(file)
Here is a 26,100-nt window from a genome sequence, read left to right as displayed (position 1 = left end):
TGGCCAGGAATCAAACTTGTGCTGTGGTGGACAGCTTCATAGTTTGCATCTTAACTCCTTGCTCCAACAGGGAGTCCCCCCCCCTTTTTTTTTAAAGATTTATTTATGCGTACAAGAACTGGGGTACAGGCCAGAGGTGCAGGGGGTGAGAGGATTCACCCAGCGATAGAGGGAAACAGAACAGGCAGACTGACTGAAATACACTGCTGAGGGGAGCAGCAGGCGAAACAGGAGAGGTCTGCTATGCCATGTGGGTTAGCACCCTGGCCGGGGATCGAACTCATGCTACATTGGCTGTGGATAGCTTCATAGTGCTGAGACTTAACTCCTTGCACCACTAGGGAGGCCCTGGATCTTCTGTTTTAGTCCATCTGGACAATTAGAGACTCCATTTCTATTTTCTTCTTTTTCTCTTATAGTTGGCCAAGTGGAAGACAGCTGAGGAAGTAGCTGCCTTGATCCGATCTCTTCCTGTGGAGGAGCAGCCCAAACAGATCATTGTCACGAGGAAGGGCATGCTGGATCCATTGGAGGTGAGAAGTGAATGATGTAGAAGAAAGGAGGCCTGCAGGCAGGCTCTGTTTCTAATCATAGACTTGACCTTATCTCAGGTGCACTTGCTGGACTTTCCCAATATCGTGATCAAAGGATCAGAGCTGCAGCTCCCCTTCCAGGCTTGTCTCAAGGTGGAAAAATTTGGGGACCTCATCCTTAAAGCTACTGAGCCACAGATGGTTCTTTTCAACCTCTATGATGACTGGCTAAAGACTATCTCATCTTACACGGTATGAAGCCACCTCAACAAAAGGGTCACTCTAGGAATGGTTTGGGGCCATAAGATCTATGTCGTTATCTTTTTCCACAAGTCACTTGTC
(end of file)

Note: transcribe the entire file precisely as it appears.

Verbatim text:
Here is a 26,100-nt window from a genome sequence, read left to right as displayed (position 1 = left end):
TGGCCAGGAATCAAACTTGTGCTGTGGTGGACAGCTTCATAGTTTGCATCTTAACTCCTTGCTCCAACAGGGAGTCCCCCCCCCTTTTTTTTTAAAGATTTATTTATGCGTACAAGAACTGGGGTACAGGCCAGAGGTGCAGGGGGTGAGAGGATTCACCCAGCGATAGAGGGAAACAGAACAGGCAGACTGACTGAAATACACTGCTGAGGGGAGCAGCAGGCGAAACAGGAGAGGTCTGCTATGCCATGTGGGTTAGCACCCTGGCCGGGGATCGAACTCATGCTACATTGGCTGTGGATAGCTTCATAGTGCTGAGACTTAACTCCTTGCACCACTAGGGAGGCCCTGGATCTTCTGTTTTAGTCCATCTGGACAATTAGAGACTCCATTTCTATTTTCTTCTTTTTCTCTTATAGTTGGCCAAGTGGAAGACAGCTGAGGAAGTAGCTGCCTTGATCCGATCTCTTCCTGTGGAGGAGCAGCCCAAACAGATCATTGTCACGAGGAAGGGCATGCTGGATCCATTGGAGGTGAGAAGTGAATGATGTAGAAGAAAGGAGGCCTGCAGGCAGGCTCTGTTTCTAATCATAGACTTGACCTTATCTCAGGTGCACTTGCTGGACTTTCCCAATATCGTGATCAAAGGATCAGAGCTGCAGCTCCCCTTCCAGGCTTGTCTCAAGGTGGAAAAATTTGGGGACCTCATCCTTAAAGCTACTGAGCCACAGATGGTTCTTTTCAACCTCTATGATGACTGGCTAAAGACTATCTCATCTTACACGGTATGAAGCCACCTCAACAAAAGGGTCACTCTAGGAATGGTTTGGGGCCATAAGATCTATGTCGTTATCTTTTTCCACAAGTCACTTGTC